DPP case is hearsay, scandalous and sensational – Seretse

Seretse and his laywer Ngakaagae FILE PIC
Seretse and his laywer Ngakaagae FILE PIC

Local businessman, Bakang Seretse, this week was back in court demanding his multi-million Pula assets that have been seized by the State after alleging that they were acquired through proceeds of crime.

Seretse, who was fingered as the 'mastermind' in the National Petroleum Fund (NPF) financial scandal before his acquittal and discharge, lost his assets around September 2021.

The properties were initially held under a restraining order obtained by the State before the conclusion of a forfeiture application that was launched in terms of the Proceeds, 27 seized assets, which includes high valued residential plots, top of the range motor vehicles with an estimated value of P82 million.

He wants the High Court forfeiture order set aside and he be given access to his assets. At the time he lost access to the assets, Justice Omphemetse Motumise of the Gaborone High Court had ruled that he should forfeit the properties as they were obtained through proceeds of crime.


However, appearing before the Court of Appeal on Monday this week, Seretse’s lawyer Kgosietsile Ngakaagae disputed judge Motumise’s judgment arguing that he should have not ruled in favour of the Directorate of Public Prosecutions (DPP) and was based on hearsay. “It remains that State’s case relied heavily on hearsay. The case is subject to fatal flaws that have remained unrectified until now. It is demonstrated by reference that documents relied upon by the State, supposedly constituting their primary evidence as regards to the transactions are not backed by any affidavit or any document from any bank from which they have been sourced,” he said.

Nature and character of DPP’s case

Ngakaagae explained that their case showed that the State’s case was riddled with hearsay evidence pointing out that no matter how many times repeated, sensationalised it cannot be a fact, cannot become evidence and therefore, cannot form a basis of a credible case.

Ngakaagae submitted that the least that the State could have done, could have been to ensure that the transactions are properly backed up by confirmatory and verifying affidavit from sources as to both authenticity and substance. He argued that the affidavits would be deposed to by people with the evidential competency to vouch for their veracity, for example, the custodians.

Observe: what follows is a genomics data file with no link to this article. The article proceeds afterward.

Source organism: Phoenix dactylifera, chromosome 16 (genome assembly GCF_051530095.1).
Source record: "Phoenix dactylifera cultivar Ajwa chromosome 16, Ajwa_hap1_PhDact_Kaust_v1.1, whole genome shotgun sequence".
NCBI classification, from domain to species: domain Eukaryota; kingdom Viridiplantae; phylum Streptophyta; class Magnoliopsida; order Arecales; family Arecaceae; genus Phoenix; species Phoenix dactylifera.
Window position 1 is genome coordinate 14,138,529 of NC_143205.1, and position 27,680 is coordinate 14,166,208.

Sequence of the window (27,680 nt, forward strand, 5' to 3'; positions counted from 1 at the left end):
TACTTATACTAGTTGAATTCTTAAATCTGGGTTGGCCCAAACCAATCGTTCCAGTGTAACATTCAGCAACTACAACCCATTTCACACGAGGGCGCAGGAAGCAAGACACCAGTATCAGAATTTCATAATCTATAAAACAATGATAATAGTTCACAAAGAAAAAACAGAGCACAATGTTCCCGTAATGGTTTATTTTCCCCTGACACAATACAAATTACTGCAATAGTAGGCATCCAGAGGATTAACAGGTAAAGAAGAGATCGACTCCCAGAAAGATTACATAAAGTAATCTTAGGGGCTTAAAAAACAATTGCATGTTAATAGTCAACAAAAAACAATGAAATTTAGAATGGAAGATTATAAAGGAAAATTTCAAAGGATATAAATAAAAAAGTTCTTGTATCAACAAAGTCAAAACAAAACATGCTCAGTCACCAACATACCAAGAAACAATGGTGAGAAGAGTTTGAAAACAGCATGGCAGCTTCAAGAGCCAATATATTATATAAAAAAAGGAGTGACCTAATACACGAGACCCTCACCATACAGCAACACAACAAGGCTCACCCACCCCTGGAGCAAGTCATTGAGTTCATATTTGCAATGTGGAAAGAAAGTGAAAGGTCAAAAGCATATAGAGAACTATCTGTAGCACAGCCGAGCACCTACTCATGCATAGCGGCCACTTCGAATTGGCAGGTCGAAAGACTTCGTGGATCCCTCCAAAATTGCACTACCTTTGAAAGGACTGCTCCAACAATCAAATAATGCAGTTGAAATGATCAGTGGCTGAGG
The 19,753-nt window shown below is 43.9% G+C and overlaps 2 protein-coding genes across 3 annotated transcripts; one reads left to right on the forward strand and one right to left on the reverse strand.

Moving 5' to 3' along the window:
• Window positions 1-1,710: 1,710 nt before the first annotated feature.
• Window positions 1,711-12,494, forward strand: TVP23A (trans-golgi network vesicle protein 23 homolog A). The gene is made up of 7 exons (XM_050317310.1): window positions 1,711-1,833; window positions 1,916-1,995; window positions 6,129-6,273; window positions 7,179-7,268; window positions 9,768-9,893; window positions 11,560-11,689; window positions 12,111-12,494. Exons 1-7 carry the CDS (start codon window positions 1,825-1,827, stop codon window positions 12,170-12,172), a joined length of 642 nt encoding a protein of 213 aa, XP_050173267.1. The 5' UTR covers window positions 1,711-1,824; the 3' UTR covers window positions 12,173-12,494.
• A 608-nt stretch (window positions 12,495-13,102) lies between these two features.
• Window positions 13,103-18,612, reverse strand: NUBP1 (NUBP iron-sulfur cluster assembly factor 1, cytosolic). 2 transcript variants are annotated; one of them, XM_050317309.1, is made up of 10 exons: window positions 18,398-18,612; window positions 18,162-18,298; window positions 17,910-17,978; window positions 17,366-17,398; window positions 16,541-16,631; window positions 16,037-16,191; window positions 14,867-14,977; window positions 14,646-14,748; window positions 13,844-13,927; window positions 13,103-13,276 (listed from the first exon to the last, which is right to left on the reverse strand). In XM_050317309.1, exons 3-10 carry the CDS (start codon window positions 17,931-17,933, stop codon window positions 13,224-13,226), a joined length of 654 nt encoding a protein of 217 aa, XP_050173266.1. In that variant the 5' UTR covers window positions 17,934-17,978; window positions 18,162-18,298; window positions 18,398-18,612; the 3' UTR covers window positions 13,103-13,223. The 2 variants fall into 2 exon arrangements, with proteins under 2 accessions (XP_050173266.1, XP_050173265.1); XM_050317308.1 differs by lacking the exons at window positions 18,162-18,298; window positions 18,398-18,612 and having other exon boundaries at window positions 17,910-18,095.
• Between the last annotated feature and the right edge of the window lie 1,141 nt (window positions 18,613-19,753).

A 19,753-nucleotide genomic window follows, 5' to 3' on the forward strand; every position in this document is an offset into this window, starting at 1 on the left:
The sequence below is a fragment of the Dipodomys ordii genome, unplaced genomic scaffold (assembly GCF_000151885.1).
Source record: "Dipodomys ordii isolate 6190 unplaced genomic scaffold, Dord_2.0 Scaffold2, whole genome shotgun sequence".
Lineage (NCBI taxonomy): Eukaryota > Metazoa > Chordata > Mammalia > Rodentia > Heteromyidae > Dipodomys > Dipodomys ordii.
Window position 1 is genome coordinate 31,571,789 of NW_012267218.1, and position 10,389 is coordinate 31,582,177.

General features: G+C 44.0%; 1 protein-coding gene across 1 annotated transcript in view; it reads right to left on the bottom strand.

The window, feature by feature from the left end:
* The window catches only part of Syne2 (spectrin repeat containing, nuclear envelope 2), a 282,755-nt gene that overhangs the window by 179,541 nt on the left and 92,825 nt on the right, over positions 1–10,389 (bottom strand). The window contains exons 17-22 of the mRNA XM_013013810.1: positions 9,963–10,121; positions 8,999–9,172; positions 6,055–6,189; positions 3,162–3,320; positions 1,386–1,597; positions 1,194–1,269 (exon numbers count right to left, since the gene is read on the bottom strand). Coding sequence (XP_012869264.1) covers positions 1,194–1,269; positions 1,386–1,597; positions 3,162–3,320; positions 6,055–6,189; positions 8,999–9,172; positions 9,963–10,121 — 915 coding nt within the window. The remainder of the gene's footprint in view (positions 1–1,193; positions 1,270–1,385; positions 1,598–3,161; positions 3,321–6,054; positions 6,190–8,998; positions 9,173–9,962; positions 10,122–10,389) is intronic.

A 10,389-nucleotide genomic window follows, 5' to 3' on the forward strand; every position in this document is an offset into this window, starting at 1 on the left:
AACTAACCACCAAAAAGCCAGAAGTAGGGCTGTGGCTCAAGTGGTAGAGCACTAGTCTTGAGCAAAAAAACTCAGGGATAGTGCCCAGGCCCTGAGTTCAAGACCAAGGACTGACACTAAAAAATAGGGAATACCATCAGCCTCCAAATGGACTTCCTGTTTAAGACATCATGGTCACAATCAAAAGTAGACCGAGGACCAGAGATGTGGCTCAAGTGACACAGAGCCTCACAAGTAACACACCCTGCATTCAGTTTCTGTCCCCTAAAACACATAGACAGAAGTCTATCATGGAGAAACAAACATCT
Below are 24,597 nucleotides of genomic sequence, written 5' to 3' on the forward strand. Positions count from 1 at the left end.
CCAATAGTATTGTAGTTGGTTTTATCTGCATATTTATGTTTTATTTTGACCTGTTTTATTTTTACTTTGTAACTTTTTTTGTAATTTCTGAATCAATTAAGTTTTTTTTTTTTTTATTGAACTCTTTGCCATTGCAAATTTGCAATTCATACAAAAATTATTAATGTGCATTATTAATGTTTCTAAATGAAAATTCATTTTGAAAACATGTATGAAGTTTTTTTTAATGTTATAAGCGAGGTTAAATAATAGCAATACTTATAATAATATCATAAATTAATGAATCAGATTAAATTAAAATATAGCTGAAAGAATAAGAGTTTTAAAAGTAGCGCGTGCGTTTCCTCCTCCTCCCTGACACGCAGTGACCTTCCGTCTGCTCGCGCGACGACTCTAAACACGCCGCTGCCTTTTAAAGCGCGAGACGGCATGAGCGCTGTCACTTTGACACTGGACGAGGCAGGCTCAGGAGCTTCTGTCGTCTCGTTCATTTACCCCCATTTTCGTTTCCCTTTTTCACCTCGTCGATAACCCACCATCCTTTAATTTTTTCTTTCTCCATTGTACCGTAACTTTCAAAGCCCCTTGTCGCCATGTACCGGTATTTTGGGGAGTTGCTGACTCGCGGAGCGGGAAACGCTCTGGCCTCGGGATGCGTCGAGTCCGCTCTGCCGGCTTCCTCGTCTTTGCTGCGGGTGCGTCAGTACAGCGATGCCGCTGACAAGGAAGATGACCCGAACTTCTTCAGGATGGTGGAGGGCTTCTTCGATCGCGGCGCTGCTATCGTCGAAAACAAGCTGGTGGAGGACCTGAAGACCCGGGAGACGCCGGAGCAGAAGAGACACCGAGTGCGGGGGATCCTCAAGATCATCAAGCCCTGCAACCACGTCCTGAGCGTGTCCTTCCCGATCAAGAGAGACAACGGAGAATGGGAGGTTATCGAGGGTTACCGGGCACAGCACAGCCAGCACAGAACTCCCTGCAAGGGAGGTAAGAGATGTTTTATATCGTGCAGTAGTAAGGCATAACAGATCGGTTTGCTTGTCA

“It is a matter for the record that, that was not done. Whilst that may have been pardonable at the restraining order phase, where it has been held, the standard is low and one of reasonable suspicion, it would make no legal sense to suggest that that same low standard could apply at the forfeiture stage where constitutional rights are directly in issue,” he emphasised. According to Ngakaagae, the substantive forfeiture application stage is a stage where all the cardinal and fundamental principles of evidence, without which there can be no justice, must be observed and where applicants are held to full standards of evidential proof.

He explained that in terms of Section 20, of the Evidence In Civil Proceedings Act, "No evidence which is of the nature of hearsay evidence shall be admissible in any case in which such evidence would be inadmissible in any similar case depending in the Supreme Court of Judicature in England." The lawyer said the above provision of statute applied to Seretse’s case; same being a civil case and that there has been no suggestion by the State that the present case is subject to any of the exceptions available at the common law or as otherwise envisaged by the statute. “The general rule, which finds emphatic expression in the case instant, is that, hearsay evidence is admissible. The Proceeds and Instruments of Crime Act does not provide for derogations from the hearsay rule in so far as substantive asset forfeiture cases are concerned. Even supposing the present proceedings could be said to be anything other than civil proceedings - which argument would be stale - same would be inadmissible by reference to Section 224 of the Criminal Procedure and Evidence Act,” he contended.